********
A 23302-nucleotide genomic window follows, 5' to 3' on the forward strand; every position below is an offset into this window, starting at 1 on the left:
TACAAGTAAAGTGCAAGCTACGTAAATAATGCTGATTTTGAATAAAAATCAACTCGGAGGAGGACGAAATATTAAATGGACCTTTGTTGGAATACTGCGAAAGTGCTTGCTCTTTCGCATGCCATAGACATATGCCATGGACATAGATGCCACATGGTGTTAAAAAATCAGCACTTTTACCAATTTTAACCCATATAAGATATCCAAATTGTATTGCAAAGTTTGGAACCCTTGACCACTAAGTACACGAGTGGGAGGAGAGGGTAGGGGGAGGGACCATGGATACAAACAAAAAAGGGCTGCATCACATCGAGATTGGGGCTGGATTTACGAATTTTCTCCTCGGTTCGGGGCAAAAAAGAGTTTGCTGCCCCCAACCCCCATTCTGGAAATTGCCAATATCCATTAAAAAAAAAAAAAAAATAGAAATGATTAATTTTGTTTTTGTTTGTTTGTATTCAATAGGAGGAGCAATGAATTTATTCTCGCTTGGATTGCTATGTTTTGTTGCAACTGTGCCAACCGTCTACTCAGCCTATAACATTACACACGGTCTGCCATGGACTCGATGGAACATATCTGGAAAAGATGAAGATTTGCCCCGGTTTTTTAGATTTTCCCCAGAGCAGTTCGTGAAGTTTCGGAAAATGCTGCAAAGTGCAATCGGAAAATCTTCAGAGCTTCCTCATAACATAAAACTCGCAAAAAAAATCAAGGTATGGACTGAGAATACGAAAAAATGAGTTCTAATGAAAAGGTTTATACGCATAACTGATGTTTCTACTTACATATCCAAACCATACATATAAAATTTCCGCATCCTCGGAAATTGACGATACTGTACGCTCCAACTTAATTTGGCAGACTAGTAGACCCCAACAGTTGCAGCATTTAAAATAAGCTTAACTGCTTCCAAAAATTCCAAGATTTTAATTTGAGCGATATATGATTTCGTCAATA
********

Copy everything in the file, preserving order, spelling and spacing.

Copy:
A 23302-nucleotide genomic window follows, 5' to 3' on the forward strand; every position below is an offset into this window, starting at 1 on the left:
TACAAGTAAAGTGCAAGCTACGTAAATAATGCTGATTTTGAATAAAAATCAACTCGGAGGAGGACGAAATATTAAATGGACCTTTGTTGGAATACTGCGAAAGTGCTTGCTCTTTCGCATGCCATAGACATATGCCATGGACATAGATGCCACATGGTGTTAAAAAATCAGCACTTTTACCAATTTTAACCCATATAAGATATCCAAATTGTATTGCAAAGTTTGGAACCCTTGACCACTAAGTACACGAGTGGGAGGAGAGGGTAGGGGGAGGGACCATGGATACAAACAAAAAAGGGCTGCATCACATCGAGATTGGGGCTGGATTTACGAATTTTCTCCTCGGTTCGGGGCAAAAAAGAGTTTGCTGCCCCCAACCCCCATTCTGGAAATTGCCAATATCCATTAAAAAAAAAAAAAAAATAGAAATGATTAATTTTGTTTTTGTTTGTTTGTATTCAATAGGAGGAGCAATGAATTTATTCTCGCTTGGATTGCTATGTTTTGTTGCAACTGTGCCAACCGTCTACTCAGCCTATAACATTACACACGGTCTGCCATGGACTCGATGGAACATATCTGGAAAAGATGAAGATTTGCCCCGGTTTTTTAGATTTTCCCCAGAGCAGTTCGTGAAGTTTCGGAAAATGCTGCAAAGTGCAATCGGAAAATCTTCAGAGCTTCCTCATAACATAAAACTCGCAAAAAAAATCAAGGTATGGACTGAGAATACGAAAAAATGAGTTCTAATGAAAAGGTTTATACGCATAACTGATGTTTCTACTTACATATCCAAACCATACATATAAAATTTCCGCATCCTCGGAAATTGACGATACTGTACGCTCCAACTTAATTTGGCAGACTAGTAGACCCCAACAGTTGCAGCATTTAAAATAAGCTTAACTGCTTCCAAAAATTCCAAGATTTTAATTTGAGCGATATATGATTTCGTCAATA